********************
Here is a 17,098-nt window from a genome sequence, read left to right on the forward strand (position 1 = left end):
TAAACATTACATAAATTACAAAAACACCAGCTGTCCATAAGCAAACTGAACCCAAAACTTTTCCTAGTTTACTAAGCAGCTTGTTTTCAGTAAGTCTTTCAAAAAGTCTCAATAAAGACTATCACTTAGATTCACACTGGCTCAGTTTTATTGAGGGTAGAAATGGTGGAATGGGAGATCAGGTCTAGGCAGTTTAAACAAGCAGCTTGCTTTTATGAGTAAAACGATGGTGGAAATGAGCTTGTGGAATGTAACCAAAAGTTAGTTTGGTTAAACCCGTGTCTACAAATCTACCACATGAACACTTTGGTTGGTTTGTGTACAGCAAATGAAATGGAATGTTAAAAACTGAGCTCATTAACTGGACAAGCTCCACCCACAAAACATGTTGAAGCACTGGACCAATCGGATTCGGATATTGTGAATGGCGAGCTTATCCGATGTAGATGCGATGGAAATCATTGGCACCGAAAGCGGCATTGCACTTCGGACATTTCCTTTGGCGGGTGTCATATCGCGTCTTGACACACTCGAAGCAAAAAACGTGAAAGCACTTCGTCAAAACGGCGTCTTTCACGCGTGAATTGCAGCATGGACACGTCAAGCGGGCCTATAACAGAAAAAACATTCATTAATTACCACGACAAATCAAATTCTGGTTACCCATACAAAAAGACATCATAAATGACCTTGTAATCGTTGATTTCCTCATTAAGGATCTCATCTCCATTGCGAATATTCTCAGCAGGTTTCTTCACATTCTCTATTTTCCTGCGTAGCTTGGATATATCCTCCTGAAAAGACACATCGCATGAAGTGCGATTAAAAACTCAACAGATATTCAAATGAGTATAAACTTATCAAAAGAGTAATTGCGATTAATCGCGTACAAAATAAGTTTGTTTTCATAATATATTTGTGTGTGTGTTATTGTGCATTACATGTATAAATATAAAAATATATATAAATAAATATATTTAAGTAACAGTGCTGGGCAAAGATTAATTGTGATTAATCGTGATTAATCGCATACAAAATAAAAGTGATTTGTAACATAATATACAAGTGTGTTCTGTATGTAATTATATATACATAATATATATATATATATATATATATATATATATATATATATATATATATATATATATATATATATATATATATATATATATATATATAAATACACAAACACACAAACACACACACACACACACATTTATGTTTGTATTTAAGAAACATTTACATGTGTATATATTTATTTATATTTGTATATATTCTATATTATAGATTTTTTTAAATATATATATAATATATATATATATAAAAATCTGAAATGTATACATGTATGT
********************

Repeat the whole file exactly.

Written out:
Here is a 17,098-nt window from a genome sequence, read left to right on the forward strand (position 1 = left end):
TAAACATTACATAAATTACAAAAACACCAGCTGTCCATAAGCAAACTGAACCCAAAACTTTTCCTAGTTTACTAAGCAGCTTGTTTTCAGTAAGTCTTTCAAAAAGTCTCAATAAAGACTATCACTTAGATTCACACTGGCTCAGTTTTATTGAGGGTAGAAATGGTGGAATGGGAGATCAGGTCTAGGCAGTTTAAACAAGCAGCTTGCTTTTATGAGTAAAACGATGGTGGAAATGAGCTTGTGGAATGTAACCAAAAGTTAGTTTGGTTAAACCCGTGTCTACAAATCTACCACATGAACACTTTGGTTGGTTTGTGTACAGCAAATGAAATGGAATGTTAAAAACTGAGCTCATTAACTGGACAAGCTCCACCCACAAAACATGTTGAAGCACTGGACCAATCGGATTCGGATATTGTGAATGGCGAGCTTATCCGATGTAGATGCGATGGAAATCATTGGCACCGAAAGCGGCATTGCACTTCGGACATTTCCTTTGGCGGGTGTCATATCGCGTCTTGACACACTCGAAGCAAAAAACGTGAAAGCACTTCGTCAAAACGGCGTCTTTCACGCGTGAATTGCAGCATGGACACGTCAAGCGGGCCTATAACAGAAAAAACATTCATTAATTACCACGACAAATCAAATTCTGGTTACCCATACAAAAAGACATCATAAATGACCTTGTAATCGTTGATTTCCTCATTAAGGATCTCATCTCCATTGCGAATATTCTCAGCAGGTTTCTTCACATTCTCTATTTTCCTGCGTAGCTTGGATATATCCTCCTGAAAAGACACATCGCATGAAGTGCGATTAAAAACTCAACAGATATTCAAATGAGTATAAACTTATCAAAAGAGTAATTGCGATTAATCGCGTACAAAATAAGTTTGTTTTCATAATATATTTGTGTGTGTGTTATTGTGCATTACATGTATAAATATAAAAATATATATAAATAAATATATTTAAGTAACAGTGCTGGGCAAAGATTAATTGTGATTAATCGTGATTAATCGCATACAAAATAAAAGTGATTTGTAACATAATATACAAGTGTGTTCTGTATGTAATTATATATACATAATATATATATATATATATATATATATATATATATATATATATATATATATATATATATATATATATATATATATATATATATATATAAATACACAAACACACAAACACACACACACACACACATTTATGTTTGTATTTAAGAAACATTTACATGTGTATATATTTATTTATATTTGTATATATTCTATATTATAGATTTTTTTAAATATATATATAATATATATATATATAAAAATCTGAAATGTATACATGTATGT